How the blue sky turned gray on some 1989 $2.40 Moon Landing stamps
U.S. Stamp Notes by John M. Hotchner
Modern stamp printing, especially multicolor printing, is complicated. And as with your car or washing machine, the more complex the equipment is the more things that can go wrong.
Because of the complexity, when a color variety comes out of the printing process, it is easy to misdiagnose. In this column, I will discuss a variety of the $2.40 Priority Mail Moon Landing 20th Anniversary stamp of 1989 (Scott 2419) with a gray instead of dark blue sky in the background. This stamp was produced by the Bureau of Engraving and Printing.
Figure 1 shows a normal example with a dark blue background at left, a mint example of the gray background variety in the center, and a used example of the variety at right.
Notice that the mint example of the variety appears fresh, while the used example has discolored paper and an overall darker appearance. The former is as purchased from a post office. The used example was likely altered from a normal example of the stamp.
Customers who purchased this $2.40 stamp at post offices said they received the gray version of the stamp in a few instances. When they reported the variety within the hobby, they swore the stamps were as received; they had not altered them in any way.
Early reports suggested that the blue in the sky had not printed, and that this was a missing-color error. That proved not to be the case, but it took a review and explanation by the BEP to establish what did happen.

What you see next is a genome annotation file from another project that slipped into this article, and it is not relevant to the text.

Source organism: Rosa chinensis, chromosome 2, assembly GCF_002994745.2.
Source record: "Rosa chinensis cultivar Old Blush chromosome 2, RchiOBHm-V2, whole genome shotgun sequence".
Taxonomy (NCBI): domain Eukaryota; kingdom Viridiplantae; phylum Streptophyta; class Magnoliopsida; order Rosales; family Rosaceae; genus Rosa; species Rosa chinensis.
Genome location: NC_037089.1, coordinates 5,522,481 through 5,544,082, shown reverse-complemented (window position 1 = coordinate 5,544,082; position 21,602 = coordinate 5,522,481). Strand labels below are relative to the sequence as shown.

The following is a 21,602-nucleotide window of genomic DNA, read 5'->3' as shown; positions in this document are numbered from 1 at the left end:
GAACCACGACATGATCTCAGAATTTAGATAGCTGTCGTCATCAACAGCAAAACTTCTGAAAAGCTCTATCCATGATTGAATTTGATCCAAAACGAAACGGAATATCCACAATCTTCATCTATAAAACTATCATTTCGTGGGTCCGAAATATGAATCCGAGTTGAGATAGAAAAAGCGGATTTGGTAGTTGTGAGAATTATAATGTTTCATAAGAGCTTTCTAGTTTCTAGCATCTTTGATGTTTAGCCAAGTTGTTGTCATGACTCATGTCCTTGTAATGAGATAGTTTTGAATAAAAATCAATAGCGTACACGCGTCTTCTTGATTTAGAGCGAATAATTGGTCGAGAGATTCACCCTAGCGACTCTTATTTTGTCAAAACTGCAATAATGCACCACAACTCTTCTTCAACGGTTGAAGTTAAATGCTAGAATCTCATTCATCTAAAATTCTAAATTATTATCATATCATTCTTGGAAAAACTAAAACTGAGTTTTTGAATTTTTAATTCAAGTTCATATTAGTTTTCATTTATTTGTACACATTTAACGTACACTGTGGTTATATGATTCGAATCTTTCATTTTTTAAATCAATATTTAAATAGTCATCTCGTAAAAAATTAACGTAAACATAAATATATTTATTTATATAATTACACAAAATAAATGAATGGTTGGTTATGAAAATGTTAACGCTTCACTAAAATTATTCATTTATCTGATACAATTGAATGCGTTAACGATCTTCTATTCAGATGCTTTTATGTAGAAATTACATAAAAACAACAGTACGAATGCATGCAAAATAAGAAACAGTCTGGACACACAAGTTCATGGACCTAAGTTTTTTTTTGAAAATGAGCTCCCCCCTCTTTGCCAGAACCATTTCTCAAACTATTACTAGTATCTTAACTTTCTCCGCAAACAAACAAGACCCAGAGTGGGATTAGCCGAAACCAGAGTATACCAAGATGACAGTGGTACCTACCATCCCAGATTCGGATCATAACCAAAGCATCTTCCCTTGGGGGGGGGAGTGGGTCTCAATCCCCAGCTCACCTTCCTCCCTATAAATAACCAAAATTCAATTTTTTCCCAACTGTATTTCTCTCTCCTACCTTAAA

Expertizers trying to figure out the gray variety of the stamps purchased at post offices knew that they were printed by a combination of methods. The part of the design produced from engraved plates included the black detail in the figures of the astronauts.
The rest of the design was printed using lithographic plates to apply black, yellow, red, the light blue in the flag, and the dark blue of the sky. Note that there was no plate assigned to print gray, and that the dark blue color was applied as dark blue, not as a combination of other colors.
This told expertizers that there was no color missing, but that something had changed the dark blue to gray. Normally, such a change would have been a human-caused alteration after stamps were purchased from the post office. But there were the troublesome and consistent reports that the gray stamps had been sold by post offices.
Jacques C. Schiff Jr. (1931-2017), a professional auctioneer and an expertizer for the Philatelic Foundation who had good contacts at the BEP, agreed to take samples of the gray variety to Washington, D.C., to ask the BEP staff their thoughts on the matter.
Here are his notes from that visit:
“First I had them show me the printing records. There was no indication that grey was used along with or instead of the dark blue. This meant the color was chemically altered. Assuming this was done after USPS sale was very disturbing. I could not imagine how anyone could possibly do such a good job since none of the other colors were altered.
“Next I showed the variety to a press foreman whom I know. He studied the stamp with high power magnification to no avail. He sent for another foreman whom I knew. This man had supervised the printing of the stamp.
“Ron was able to provide the answer we were seeking. Chemicals used to wipe the press at the BEP had altered the color. Stamps altered were marked for destruction, but some escaped.”
So, despite being a variety cased in the production of the stamp, it was later determined that the change could be reproduced by chemical means or by exposing normal stamps to sunlight or fluorescent light for varying lengths of time. For that reason, Scott catalog editors decided not to give it error status, but there is a note explaining the variety in the Scott Specialized Catalogue of United States Stamps and Covers.